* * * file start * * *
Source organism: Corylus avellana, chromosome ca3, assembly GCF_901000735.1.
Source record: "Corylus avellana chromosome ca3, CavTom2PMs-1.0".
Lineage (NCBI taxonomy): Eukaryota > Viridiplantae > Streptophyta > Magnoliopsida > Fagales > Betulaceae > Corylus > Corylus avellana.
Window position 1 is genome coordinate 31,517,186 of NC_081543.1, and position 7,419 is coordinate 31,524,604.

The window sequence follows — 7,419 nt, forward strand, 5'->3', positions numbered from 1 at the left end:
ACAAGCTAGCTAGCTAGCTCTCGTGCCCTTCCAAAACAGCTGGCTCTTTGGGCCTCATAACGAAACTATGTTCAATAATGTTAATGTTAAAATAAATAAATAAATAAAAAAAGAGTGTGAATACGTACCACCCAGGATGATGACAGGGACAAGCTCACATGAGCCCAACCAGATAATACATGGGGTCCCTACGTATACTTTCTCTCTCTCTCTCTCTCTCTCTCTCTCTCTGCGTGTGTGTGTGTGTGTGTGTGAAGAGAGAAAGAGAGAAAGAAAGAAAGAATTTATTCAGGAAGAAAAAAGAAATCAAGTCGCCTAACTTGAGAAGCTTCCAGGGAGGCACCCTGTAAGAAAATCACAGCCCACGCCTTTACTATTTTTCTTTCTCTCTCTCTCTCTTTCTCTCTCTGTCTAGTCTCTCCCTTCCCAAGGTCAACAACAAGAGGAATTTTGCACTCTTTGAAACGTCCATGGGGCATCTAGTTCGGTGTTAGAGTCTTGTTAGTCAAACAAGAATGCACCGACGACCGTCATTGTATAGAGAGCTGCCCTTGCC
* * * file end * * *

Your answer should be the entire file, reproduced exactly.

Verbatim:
Source organism: Corylus avellana, chromosome ca3, assembly GCF_901000735.1.
Source record: "Corylus avellana chromosome ca3, CavTom2PMs-1.0".
Lineage (NCBI taxonomy): Eukaryota > Viridiplantae > Streptophyta > Magnoliopsida > Fagales > Betulaceae > Corylus > Corylus avellana.
Window position 1 is genome coordinate 31,517,186 of NC_081543.1, and position 7,419 is coordinate 31,524,604.

The window sequence follows — 7,419 nt, forward strand, 5'->3', positions numbered from 1 at the left end:
ACAAGCTAGCTAGCTAGCTCTCGTGCCCTTCCAAAACAGCTGGCTCTTTGGGCCTCATAACGAAACTATGTTCAATAATGTTAATGTTAAAATAAATAAATAAATAAAAAAAGAGTGTGAATACGTACCACCCAGGATGATGACAGGGACAAGCTCACATGAGCCCAACCAGATAATACATGGGGTCCCTACGTATACTTTCTCTCTCTCTCTCTCTCTCTCTCTCTCTCTGCGTGTGTGTGTGTGTGTGTGTGAAGAGAGAAAGAGAGAAAGAAAGAAAGAATTTATTCAGGAAGAAAAAAGAAATCAAGTCGCCTAACTTGAGAAGCTTCCAGGGAGGCACCCTGTAAGAAAATCACAGCCCACGCCTTTACTATTTTTCTTTCTCTCTCTCTCTCTTTCTCTCTCTGTCTAGTCTCTCCCTTCCCAAGGTCAACAACAAGAGGAATTTTGCACTCTTTGAAACGTCCATGGGGCATCTAGTTCGGTGTTAGAGTCTTGTTAGTCAAACAAGAATGCACCGACGACCGTCATTGTATAGAGAGCTGCCCTTGCC